Editor's Note: Windy Cole, DPM discusses why the CORE protocol is essential for venous leg ulcer (VLU) treatment and how to prevent VLU recurrence.
Hi, I'm Dr. Windy Cole, I'm the Director of Wound Care Research at Kent State University College of Podiatric Medicine and I'm also the Global Medical Affairs Director for Natrox Wound Care.
Could you discuss how useful the CORE protocol is for VLU management?
I think the core algorithm is key. Again, keeping things simple and keeping things evidence-based, you know, we were having a discussion recently with some colleagues, standard of care unfortunately is really not standard.
And my standard of care versus, you know, someone out in rural America, their standard of care might be completely different. I think we need to work to standardize wound care in general. So, sticking by algorithms, again, that are evidence-based or important, I think the CORE algorithm is very simple, easy to adhere to, be it your first day at wound care clinic or you've been in practice 20 years, I think it's something that's easy for clinicians to really implement into their clinical routine.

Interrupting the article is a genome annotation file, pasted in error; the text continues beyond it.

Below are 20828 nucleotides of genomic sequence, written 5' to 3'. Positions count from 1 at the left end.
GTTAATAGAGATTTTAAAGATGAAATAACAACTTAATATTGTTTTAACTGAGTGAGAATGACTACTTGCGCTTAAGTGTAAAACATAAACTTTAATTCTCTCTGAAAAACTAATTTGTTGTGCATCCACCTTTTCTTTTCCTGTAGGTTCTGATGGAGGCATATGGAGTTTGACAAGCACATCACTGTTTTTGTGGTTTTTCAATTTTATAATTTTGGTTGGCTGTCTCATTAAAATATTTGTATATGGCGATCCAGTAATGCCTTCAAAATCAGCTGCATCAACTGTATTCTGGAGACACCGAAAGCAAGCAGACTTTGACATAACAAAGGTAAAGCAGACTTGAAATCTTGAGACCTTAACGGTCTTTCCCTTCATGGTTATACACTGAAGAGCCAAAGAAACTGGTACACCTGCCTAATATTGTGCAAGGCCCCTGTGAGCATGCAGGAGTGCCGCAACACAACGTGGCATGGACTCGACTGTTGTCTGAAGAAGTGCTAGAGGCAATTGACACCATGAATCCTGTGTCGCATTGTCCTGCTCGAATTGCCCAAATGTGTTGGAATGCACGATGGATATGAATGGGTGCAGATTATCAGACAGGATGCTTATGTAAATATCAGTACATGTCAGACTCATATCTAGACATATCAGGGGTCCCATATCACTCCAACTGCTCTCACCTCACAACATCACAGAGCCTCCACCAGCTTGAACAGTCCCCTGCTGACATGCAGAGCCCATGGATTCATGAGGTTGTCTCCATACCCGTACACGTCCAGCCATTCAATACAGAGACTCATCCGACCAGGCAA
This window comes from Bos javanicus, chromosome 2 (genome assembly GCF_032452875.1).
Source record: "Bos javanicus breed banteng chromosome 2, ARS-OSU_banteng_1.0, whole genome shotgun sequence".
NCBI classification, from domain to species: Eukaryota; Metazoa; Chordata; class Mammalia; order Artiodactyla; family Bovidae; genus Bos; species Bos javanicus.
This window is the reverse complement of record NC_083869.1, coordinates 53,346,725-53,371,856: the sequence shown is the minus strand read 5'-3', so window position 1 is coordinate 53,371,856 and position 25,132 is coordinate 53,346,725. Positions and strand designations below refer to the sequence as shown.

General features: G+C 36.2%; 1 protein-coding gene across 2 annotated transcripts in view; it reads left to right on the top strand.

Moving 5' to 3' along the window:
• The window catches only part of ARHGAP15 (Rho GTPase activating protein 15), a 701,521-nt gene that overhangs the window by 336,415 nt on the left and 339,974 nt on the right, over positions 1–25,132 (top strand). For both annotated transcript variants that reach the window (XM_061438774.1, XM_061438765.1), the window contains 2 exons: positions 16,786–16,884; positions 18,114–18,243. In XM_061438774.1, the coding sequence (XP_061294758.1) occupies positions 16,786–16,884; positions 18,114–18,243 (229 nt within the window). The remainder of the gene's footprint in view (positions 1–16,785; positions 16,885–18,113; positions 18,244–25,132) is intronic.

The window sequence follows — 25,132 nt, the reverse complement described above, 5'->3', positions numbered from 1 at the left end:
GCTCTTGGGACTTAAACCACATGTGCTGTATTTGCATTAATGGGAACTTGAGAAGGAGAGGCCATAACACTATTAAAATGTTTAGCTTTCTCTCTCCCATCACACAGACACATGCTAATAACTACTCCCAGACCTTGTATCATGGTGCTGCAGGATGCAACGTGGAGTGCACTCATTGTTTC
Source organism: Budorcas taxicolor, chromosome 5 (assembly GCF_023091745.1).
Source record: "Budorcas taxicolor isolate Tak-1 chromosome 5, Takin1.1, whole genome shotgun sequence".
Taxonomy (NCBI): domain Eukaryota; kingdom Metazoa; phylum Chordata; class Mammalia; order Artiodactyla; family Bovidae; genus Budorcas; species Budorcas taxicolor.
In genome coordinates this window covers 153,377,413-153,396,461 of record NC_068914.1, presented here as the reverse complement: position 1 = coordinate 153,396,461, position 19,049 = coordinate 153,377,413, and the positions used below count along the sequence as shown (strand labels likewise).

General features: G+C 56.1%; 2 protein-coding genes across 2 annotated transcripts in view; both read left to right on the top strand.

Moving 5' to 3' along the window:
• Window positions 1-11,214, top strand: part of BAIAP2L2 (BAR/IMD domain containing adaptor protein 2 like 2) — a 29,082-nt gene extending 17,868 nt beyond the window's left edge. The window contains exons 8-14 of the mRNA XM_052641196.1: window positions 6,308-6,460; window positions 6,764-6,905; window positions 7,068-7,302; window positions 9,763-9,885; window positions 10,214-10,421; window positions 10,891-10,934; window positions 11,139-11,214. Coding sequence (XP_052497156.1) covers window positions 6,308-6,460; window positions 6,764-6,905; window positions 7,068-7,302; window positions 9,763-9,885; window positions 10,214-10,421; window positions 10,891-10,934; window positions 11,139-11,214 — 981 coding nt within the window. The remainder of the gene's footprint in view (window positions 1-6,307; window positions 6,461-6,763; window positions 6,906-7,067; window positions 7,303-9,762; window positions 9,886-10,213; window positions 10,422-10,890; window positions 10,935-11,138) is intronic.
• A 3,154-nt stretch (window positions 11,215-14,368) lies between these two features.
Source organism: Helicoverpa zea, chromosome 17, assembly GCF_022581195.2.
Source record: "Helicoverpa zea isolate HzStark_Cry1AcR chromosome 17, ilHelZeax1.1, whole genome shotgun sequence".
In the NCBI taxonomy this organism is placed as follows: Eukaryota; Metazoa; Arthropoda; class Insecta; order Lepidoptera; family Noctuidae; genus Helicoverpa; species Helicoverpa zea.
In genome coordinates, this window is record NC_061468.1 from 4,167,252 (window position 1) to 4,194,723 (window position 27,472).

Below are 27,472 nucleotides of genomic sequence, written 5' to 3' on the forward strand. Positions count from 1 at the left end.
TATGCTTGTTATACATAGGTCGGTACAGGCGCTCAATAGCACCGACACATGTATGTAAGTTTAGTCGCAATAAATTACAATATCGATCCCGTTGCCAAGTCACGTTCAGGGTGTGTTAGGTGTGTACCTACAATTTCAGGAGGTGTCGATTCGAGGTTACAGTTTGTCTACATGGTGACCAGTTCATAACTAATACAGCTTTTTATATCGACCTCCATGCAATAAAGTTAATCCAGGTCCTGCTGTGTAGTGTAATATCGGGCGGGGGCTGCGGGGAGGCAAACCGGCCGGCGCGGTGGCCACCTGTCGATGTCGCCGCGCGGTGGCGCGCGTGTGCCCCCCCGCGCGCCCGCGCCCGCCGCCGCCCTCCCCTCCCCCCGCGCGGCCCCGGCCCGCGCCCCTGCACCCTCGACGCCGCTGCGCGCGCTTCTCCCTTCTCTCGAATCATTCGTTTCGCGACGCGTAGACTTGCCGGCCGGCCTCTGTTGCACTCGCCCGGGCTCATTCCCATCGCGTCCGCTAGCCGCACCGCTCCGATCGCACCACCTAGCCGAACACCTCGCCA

When faced with a recurring VLU, what are your first steps?
Well, recurrent VLUs are very, very common.
Again, recidivism in that patient population is about 70%. You know, you always have to do a complete patient assessment and a complete wound assessment and understand what is not being controlled with the patient to cause that re-injury or that re-ulceration from occurring. And again, a lot goes back to educating the patient on the importance of compression. I personally wouldn't want to wear compression garments every single day, especially if I'm living in a very warm and humid environment, right?
But you have to educate the patient on how important that is because unfortunately, if they don't establish a maintenance plan and stick with that maintenance plan, they will have a recurrent wound. So, sitting down, educating the patient, discussing it with the patient, understanding what obstacles is the patient having? Are they having difficulty wearing that compression garment? Maybe there's an alternative compression garment. Meeting the patient where they are is really important.
Author Disclosures: Dr. Windy Cole, DPM, is on the Speaker Bureau for Organogenesis & Medical Affairs for NATROX
The views and opinions expressed in this blog are solely those of the author, and do not represent the views of WoundSource, HMP Global, its affiliates, or subsidiary companies.